After the major counter-terrorism raids in Sydney and Brisbane, Prime Minister Tony Abbott said that the balance between freedom and security had to shift (see ABC News). This bill is part of that change.

The bill also seems to be a response to American Edward Snowden leaking classified American intelligence information last year.

Read the bills digest for more information about the bill.

No Yes (strong) Not passed by a modest majority

How "voted moderately against" is worked out

The MP's votes count towards a weighted average where the most important votes get 50 points, less important votes get 10 points, and less important votes for which the MP was absent get 2 points. In important votes the MP gets awarded the full 50 points for voting the same as the policy, 0 points for voting against the policy, and 25 points for not voting. In less important votes, the MP gets 10 points for voting with the policy, 0 points for voting against, and 1 (out of 2) if absent.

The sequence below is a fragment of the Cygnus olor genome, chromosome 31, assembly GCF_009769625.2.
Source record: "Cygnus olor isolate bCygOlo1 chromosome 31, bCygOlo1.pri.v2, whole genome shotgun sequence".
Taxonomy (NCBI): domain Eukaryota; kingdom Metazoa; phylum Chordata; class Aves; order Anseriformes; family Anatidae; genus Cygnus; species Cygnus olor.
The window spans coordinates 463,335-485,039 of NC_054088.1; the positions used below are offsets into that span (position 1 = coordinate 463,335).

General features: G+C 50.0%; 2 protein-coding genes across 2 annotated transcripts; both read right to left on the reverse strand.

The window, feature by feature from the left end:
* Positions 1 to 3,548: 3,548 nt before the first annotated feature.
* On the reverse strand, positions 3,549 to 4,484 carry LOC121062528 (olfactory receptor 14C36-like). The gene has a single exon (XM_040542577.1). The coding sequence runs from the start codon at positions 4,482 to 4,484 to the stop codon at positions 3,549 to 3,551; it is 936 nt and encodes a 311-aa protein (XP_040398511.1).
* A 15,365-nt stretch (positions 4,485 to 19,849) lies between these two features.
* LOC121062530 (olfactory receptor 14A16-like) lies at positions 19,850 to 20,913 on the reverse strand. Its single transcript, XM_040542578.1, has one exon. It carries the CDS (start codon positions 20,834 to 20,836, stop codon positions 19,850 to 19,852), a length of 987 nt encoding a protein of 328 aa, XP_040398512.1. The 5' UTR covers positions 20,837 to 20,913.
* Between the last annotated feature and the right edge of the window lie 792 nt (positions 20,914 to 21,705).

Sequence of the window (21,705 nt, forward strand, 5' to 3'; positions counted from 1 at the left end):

Then, the number gets converted to a simple english language phrase based on the range of values it's within.

No of votes Points Out of
Most important votes (50 points)      
MP voted with policy 1 50 50
MP voted against policy 5 0 250
MP absent 0 0 0
Less important votes (10 points)      
MP voted with policy 0 0 0
MP voted against policy 2 0 20
Less important absentees (2 points)      
MP absent* 1 1 2
Total: 51 322

*Pressure of other work means MPs or Senators are not always available to vote – it does not always indicate they have abstained. Therefore, being absent on a less important vote makes a disproportionatly small difference.

Agreement score = MP's points / total points = 51 / 322 = 16%.

And then